Monday, November 4, 2019

Our Half Baked Slow Travel Plans

You'd think that after working towards financial independence and early retirement since 2012, a full seven years, that we'd have a thorough plan of what we want to do right after leaving work. Even though we have some decent ideas of what we'd like to fill our days with -- walking Baby AF and yet-to-exist MC Baby to school, volunteering at school and with local charities, helping with homework, making dinner as a family, writing more on the blog, making a podcast and maybe creating a boardgame -- none of these things on their own is necessarily a 'life plan', whatever that is.

They're a lot of things we enjoy, of course. But they're also things that we are either doing right now, or that we could do if we wanted to. None really require us to leave full time work.

But after years of traveling at our quick pace, maybe four or five days in a city and then on to the next, and seeing that Baby AF traveled like a champ earlier this fall, we've finally come up with a thing we'd like to do that truly would require the freedom of a retirement from our current jobs: some slow travel.

Here are the outlines of our half-baked plan.

  • We don't want to travel until yet-to-be-created MC Baby is one and has the MMR, at least. Our current timeline for would mean this occurs sometime between January and April 2022. 
  • We should hopefully hit FIRE maybe six months or a year earlier than this, but who knows for sure. So much depends on the market when you get close to your FI number. But according to our current estimates, we believe could be done with full time work by then.
  • We're enamored with the idea of spending a year abroad, but each country has different rules for how long you can stay.
  • We'd start by getting an apartment in Lyon for three months, maybe starting in May: apparently US citizens can stay in France for 90 days. AirBNB has some good looking options with their 'Stays' feature. We could also use a real estate agency, or we could even try coordinating direct with a landlord. That would be our home base, and could catch trains to surrounding cities for day trips or weekends away.
  • After our 90 days were up, we'd catch a train or plane to Scotland, and do the same thing there: 90 or 120 days. Since the UK isn't in the Schengen proper, this time in Scotland wouldn't count towards the 90 day visit with 180 days requirement.
  • After that time in Scotland, we could come back to another Schengen country for 90 days, like Portugal or Italy, for the cold winter months.
  • Finally, if we wanted to stretch to a whole year, we could come back to the UK again for the final 3 months of the year: maybe spring in London, with some weekend trips to Paris.
On our last trip, we kind of fell in love with Europe again, and we are kicking around the idea of a year of travel before Baby AF starts kindergarten. With school-age fast approaching for Baby AF, the window for us to take very long trips is surprisingly small, even if we retire early.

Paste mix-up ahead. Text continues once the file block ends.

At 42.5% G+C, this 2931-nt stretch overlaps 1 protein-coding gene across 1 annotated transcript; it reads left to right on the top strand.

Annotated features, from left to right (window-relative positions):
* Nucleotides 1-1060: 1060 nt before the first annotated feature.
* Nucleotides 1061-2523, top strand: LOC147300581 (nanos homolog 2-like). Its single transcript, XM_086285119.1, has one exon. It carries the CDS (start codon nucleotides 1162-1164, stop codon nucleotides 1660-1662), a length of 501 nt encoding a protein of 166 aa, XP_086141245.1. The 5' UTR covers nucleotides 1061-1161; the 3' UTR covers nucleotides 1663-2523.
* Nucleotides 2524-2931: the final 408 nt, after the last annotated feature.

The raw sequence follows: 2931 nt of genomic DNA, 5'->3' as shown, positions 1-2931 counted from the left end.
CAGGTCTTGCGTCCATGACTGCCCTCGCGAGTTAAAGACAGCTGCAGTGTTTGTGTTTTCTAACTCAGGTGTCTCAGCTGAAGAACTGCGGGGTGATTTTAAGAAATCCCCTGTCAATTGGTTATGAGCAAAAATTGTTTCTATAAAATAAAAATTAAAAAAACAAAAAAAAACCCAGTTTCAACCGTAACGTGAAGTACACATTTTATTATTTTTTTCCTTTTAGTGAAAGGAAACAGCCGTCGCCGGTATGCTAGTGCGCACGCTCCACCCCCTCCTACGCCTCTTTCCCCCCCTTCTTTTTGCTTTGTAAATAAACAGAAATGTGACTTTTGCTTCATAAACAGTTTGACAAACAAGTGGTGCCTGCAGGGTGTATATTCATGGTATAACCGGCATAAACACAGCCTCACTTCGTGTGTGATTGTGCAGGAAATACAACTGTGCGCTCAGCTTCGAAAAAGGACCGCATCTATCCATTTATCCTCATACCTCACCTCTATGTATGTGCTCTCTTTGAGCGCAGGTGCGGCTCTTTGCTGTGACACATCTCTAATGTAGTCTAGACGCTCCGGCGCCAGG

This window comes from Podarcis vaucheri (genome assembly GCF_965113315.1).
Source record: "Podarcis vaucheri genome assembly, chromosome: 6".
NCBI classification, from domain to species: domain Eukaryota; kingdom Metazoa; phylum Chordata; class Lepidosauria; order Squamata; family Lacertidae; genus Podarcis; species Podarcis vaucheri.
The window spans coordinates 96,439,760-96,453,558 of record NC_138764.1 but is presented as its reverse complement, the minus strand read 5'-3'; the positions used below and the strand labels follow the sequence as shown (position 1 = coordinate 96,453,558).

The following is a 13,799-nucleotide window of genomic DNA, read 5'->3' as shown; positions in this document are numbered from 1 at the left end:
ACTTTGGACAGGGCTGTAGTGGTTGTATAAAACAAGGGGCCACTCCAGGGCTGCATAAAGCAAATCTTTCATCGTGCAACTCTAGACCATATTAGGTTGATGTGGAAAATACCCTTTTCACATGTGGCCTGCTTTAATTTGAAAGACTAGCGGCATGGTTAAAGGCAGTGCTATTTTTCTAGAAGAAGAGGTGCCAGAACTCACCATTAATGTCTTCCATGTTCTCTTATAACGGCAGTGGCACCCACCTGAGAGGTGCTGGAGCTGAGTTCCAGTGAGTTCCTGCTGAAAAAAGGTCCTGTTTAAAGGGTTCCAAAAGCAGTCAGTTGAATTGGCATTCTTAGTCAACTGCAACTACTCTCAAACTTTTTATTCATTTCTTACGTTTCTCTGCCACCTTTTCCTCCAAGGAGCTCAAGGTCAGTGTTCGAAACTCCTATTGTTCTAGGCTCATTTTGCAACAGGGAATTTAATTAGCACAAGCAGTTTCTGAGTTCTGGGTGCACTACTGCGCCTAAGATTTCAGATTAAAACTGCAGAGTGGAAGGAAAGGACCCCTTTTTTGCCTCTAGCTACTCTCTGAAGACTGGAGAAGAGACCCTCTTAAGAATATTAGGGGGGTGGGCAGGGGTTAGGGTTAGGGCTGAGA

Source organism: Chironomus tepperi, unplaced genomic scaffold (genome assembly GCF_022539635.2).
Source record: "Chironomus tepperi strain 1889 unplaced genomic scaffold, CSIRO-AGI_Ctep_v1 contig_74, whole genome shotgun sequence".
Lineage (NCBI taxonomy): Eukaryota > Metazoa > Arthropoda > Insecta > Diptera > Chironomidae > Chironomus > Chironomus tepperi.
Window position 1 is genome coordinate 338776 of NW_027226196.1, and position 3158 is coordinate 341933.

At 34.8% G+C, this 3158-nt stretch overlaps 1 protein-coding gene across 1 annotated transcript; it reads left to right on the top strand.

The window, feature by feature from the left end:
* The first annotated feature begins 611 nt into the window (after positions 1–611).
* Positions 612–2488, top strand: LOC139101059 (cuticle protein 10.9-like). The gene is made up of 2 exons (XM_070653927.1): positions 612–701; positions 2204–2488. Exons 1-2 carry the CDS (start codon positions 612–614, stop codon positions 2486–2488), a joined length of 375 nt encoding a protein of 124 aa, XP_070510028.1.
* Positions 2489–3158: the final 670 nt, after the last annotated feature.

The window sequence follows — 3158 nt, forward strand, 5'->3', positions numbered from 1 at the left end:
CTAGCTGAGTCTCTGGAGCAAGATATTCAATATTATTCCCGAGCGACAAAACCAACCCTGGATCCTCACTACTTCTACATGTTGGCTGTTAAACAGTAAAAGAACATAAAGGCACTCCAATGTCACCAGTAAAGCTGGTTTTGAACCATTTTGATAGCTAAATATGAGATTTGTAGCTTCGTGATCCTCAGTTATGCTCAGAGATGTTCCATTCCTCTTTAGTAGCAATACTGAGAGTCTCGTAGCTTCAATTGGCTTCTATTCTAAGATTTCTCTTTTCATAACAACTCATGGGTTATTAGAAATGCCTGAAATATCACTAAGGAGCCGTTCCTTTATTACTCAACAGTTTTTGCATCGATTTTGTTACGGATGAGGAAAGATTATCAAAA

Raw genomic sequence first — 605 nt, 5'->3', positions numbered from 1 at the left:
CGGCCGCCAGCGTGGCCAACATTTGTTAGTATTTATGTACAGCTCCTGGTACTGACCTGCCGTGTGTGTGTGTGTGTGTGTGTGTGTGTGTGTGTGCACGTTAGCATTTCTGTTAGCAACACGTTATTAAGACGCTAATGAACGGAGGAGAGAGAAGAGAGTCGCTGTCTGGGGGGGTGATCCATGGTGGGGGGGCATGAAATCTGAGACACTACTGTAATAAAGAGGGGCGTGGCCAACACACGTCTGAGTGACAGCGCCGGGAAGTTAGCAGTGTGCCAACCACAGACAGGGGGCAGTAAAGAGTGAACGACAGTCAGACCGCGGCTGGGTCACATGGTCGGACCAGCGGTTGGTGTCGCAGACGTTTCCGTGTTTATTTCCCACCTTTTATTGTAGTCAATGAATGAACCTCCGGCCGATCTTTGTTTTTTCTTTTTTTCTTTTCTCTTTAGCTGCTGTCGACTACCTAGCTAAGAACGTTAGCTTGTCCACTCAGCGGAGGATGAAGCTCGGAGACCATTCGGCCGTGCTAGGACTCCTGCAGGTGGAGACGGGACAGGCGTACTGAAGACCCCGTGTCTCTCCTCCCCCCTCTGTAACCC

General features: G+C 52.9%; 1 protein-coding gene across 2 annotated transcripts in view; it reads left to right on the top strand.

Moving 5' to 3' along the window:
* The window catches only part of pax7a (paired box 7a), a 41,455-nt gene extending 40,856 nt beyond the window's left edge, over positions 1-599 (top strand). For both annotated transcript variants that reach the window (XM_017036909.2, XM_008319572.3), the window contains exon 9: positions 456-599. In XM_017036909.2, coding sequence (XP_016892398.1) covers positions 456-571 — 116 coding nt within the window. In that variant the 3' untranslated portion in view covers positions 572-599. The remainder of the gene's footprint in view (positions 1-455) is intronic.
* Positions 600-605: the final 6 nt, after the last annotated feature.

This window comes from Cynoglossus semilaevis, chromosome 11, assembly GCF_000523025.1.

We could get away for two months a year during the summer breaks, of course. And I suppose school abroad is always an option, I'm not sure we're yet up to the task of getting him enrolled in schools in countries abroad just yet.

But if we were going to try to make this year away happen, there are a few big questions we'd need to answer first, too.

What about our pup, Cayenne? We could leave her with my mom, who is retired and who Cayenne loves, since she gardens all day and is happy to toss the ball for hours. And my mom likes the side income she gets when she watches them for us. 

But a year away from the pup is a very long year.

I suppose we could try to bring Cayenne with us as well. But I've heard too many bad stories of people having to put their fur baby into quarantine because of a paperwork issue or a misunderstanding. I'm not sure we want to roll the dice four separate times as we move from country to country every couple months.

While it's a tough call, I think we'd leave Cayenne with my mother. It'll be harder on us, but I think it will better for her to have a home with people around all the time, and a yard to play in, rather than being an apartment dog, moving from strange city to strange city.

That leaves the house. They say you don't want to up your costs right at the start of early retirement, and staying in Europe is definitely going to drum up some housing costs. The simplest option would be to rent our house out for a year, ideally furnished, with our clothes and keepsakes in boxes in the garage. 

If we rented it unfurnished, we'd need to do some serious downsizing and get a large storage unit. Even accounting for the cost of a property manager, pool and yard services, we might be able to net more in rent from our home than we'd be paying in rent on the continent. But unexpected repairs, or a problem with a renter just ghosting on us, would throw a serious wrench in our plans.

Another option would to try to do short term rentals, with something like AirBNB. This would come with more upside potential, but certainly more risk of vacancy, as well. And we don't have experience with this sort of rental. 

While I like to think our home would make for a good AirBNB, and there are some attractive aspects of this, it also requires us to lean heavily on someone to manage the rental while we're gone. Our neighbor might be an option as he's open to side income. Anyway, things to consider.